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Evaluation of Complementary and Integrative Health Approaches Among US Veterans with Musculoskeletal Pain Using Propensity Score Methods.

Han L, Goulet JL, Skanderson M, Bathulapalli H, Luther SL, Kerns RD, Brandt CA. Evaluation of Complementary and Integrative Health Approaches Among US Veterans with Musculoskeletal Pain Using Propensity Score Methods. Pain medicine (Malden, Mass.). 2019 Jan 1; 20(1):90-102.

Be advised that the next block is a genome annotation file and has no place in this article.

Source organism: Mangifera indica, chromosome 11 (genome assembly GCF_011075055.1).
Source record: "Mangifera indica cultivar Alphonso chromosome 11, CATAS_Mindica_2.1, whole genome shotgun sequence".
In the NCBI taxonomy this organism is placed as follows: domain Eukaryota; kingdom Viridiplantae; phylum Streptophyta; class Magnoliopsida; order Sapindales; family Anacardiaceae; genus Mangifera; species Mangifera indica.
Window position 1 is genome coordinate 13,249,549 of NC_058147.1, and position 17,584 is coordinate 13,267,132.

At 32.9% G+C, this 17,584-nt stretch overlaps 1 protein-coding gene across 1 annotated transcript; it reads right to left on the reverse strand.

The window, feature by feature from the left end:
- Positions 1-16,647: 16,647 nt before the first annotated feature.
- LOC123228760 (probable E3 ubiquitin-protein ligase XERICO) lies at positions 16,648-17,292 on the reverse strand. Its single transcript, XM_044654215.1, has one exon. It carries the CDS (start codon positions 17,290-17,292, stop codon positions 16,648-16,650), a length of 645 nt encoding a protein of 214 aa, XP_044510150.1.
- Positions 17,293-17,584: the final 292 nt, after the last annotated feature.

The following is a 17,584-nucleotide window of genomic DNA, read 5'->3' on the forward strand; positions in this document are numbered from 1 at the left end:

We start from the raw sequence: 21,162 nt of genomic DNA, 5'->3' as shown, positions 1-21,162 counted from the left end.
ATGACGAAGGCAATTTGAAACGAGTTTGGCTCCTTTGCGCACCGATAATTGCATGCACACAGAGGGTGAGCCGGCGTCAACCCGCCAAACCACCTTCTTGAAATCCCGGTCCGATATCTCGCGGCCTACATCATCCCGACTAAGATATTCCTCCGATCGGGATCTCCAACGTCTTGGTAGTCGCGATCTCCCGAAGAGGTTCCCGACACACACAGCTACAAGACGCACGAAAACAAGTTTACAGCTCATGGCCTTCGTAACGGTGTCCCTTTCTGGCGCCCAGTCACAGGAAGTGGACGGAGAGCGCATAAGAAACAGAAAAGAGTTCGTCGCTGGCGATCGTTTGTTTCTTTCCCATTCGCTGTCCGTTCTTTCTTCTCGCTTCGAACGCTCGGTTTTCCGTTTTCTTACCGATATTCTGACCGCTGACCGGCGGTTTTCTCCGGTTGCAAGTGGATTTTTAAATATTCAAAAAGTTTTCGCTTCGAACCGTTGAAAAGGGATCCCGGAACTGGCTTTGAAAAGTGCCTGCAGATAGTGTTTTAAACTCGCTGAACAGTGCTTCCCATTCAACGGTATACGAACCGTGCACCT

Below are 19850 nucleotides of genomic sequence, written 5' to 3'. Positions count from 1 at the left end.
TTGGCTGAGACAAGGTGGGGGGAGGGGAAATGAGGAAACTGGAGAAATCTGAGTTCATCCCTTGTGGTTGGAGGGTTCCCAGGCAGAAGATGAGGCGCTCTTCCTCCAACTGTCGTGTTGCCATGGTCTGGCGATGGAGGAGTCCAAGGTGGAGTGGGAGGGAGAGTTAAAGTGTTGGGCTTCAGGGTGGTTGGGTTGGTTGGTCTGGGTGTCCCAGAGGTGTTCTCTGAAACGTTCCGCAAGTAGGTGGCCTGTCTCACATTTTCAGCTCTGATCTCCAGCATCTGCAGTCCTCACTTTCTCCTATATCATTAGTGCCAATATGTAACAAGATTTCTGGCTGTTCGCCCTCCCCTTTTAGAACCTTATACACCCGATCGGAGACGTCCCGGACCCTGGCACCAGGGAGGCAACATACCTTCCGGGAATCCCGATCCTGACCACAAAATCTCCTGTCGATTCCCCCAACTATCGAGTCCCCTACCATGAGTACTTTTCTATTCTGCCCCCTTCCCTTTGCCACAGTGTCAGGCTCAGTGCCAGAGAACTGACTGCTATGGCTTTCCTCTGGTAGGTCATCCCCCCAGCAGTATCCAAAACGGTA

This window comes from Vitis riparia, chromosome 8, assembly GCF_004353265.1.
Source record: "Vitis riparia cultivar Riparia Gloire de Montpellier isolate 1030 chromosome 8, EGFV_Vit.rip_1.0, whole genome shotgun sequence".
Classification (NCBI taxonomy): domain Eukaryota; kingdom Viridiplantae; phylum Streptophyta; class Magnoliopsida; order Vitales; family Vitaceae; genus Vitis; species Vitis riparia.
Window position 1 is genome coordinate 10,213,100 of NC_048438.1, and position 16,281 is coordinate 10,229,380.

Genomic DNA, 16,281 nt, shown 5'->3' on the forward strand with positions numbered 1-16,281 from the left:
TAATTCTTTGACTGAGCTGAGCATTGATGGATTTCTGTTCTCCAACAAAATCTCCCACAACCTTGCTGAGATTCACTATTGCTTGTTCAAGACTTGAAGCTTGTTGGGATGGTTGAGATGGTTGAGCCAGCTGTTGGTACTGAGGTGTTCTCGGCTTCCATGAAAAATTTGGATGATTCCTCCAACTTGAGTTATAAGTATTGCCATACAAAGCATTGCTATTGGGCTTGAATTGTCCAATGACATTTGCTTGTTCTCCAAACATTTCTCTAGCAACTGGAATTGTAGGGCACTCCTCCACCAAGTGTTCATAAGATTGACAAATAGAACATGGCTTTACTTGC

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Objectives: To examine the treatment effectiveness of complementary and integrative health approaches (CIH) on chronic pain using Propensity Score (PS) methods. Design, Settings, and Participants: A retrospective cohort of 309,277 veterans with chronic musculoskeletal pain assessed over three years after initial diagnosis. Methods: CIH exposure was defined as one or more clinical visits for massage, acupuncture, or chiropractic care. The treatment effect of CIH on self-rated pain intensity was examined using a longitudinal model. PS-matching and inverse probability of treatment weighting (IPTW) were used to account for potential selection and confounding biases. Results: At baseline, veterans with (7,621) and without (301,656) CIH exposure differed significantly in 21 out of 35 covariates. During the follow-up period, on average CIH recipients had 0.83 (95% confidence interval [CI] = 0.77 to 0.89) points higher pain intensity ratings (range = 0-10) than nonrecipients. This apparent unfavorable effect size was reduced to 0.37 (95% CI = 0.28 to 0.45) after PS matching, 0.36 (95% CI = 0.29 to 0.44) with IPTW on the treated (IPTW-T) weighting, and diminished to null when integrating IPTW-T with PS matching (0.004, 95% CI = -0.09 to 0.10). An alternative IPTW model and conventional covariate adjustment appeared least powerful in terms of potential bias reduction. Sensitivity analyses restricting the follow-up period to one year after CIH initiation derived consistent results. Conclusions: PS-based causal methods successfully eliminated baseline difference between exposure groups in all measured covariates, yet they did not detect a significant difference in the self-rated pain intensity outcome between veterans who received CIHs and those who did not during the follow-up period.

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